The increase in concern about civil liberties has taken place across the board, with double-digit shifts in opinion among nearly all partisan and demographic groups.”

  17. “Mr. Smith has penned an excellent article. It is an outrage that the American people would necessarily be represented by the likes of eric holder in communications with the former Soviet KGB master.

  18. USGinc. is very scared that people are getting information about what is actually happening in our nation. They are terrified of a liberal-liberatarian alliance for the rule of law. Just as they are showing their terror of Snowden by hounding him in obviously heavy handed, illegal ways, they are trying diligently to dismantle the emerging coalition of people who are saying NO to govt. abuse of the people.

    Greenwald’s twitter has several links to both the alliance and the attempts by the govt. to tear it down. I say, let’s take the information that the govt. is afraid and push even harder to bring this govt. back to the rule of law. This isn’t going to come from Congress, it will come from us showing courage, intelligence and concern for others.

  19. I hope for more of this on behalf of Manning and Snowden: “Open Letter from Members of the European Parliament to President Barack Obama and US Secretary of Defense Chuck Hagel

    As Members of the European Parliament, who were elected to represent our constituents throughout Europe, we are writing to express our concerns about the ongoing persecution of Bradley Manning, the young U.S. soldier who released classified information revealing evidence of human rights abuses and apparent war crimes in Iraq and Afghanistan.

    The U.S. Army has charged Private First Class Manning with 21 different crimes, including ‘Aiding the Enemy’; a capital charge. To convict a person who leaked information to the media of “Aiding the Enemy” would set a terrible precedent. Although we understand the US government is not seeking the death penalty for Bradley Manning, there would be nothing to stop this from happening in future cases. As it is, PFC Manning faces the possibility of life in prison without parole, recently rejected as “inhuman and degrading treatment” by the European Court of Human Rights…”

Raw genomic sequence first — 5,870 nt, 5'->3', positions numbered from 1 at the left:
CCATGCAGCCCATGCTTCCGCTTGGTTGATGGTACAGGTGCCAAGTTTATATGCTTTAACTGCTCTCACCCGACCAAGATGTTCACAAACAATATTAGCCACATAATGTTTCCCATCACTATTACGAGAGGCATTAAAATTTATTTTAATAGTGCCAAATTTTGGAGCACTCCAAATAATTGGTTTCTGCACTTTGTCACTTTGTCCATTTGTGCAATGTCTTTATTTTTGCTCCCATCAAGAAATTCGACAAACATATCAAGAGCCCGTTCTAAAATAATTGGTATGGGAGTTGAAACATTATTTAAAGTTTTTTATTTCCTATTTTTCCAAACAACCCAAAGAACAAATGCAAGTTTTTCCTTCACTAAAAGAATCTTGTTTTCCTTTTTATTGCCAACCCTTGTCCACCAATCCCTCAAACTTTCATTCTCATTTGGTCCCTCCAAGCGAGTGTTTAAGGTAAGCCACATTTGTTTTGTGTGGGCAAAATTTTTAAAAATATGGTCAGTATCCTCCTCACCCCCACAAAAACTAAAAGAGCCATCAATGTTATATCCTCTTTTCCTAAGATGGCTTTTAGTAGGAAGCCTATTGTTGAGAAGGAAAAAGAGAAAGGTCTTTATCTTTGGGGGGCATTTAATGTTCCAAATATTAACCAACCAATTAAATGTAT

20. “we face what we know are long odds”

    It is early and nothing is certain. But the tide has changed.

    Thanks to Snowden, it will be much more difficult for courts to dismiss cases because plaintiffs lack standing.

    The NYT discusses the political ramifications of Snowden’s documents:

    Politicians who have ducked these important issues for more than a decade now have no cover and must address NSA spying.

    The few representatives who have opposed NSA spying can now speak openly without violating security. They can refer to articles, interviews and documents available to anyone who can read msm.

    Snowden has made it necessary to acknowledge and debate policies and practices that administrations have claimed simply did not exist.

    The spy master’s greatest fears have been realized. Now anyone who can read knows the truth even if not all the details.

    If you believe that NSA spying and the open democratic society are fundamentally incompatible, then Snowden is a true patriot and great American hero.

  21. I don’t always agree with Eugene Robinson. But sometimes he gets things just right. Here he is writing about Snowden and the debt that we all owe to him:

    In part Robinson says:

    “…officials grudgingly acknowledge, however, that public debate about the NSA’s domestic snooping is now unavoidable.

    This would be impossible if Snowden — or someone like him — hadn’t spilled the beans. We wouldn’t know that the NSA is keeping a database of all our phone calls. We wouldn’t know that the government gets the authority to keep track of our private communications — even if we are not suspected of terrorist activity or associations — from secret judicial orders issued by a secret court based on secret interpretations of the law….

    You can cheer Snowden’s predicament or you can bemoan it. But even some of the NSA’s fiercest defenders have admitted, if not in so many words, that Snowden performed a valuable public service.

    …antithetical to the idea of a free society, in my view, is the government’s position that we are not permitted to know even how the secret intelligence court interprets our laws and the Constitution. The order that Snowden leaked — compelling a Verizon unit to cough up data on the phone calls it handled — was one of only a few to come to light in the court’s three decades of existence. Now there are voices calling for all the court’s rulings to be released.

    We’re talking about these issues. You can wish Edward Snowden well or wish him a lifetime in prison. Either way, you should thank him.”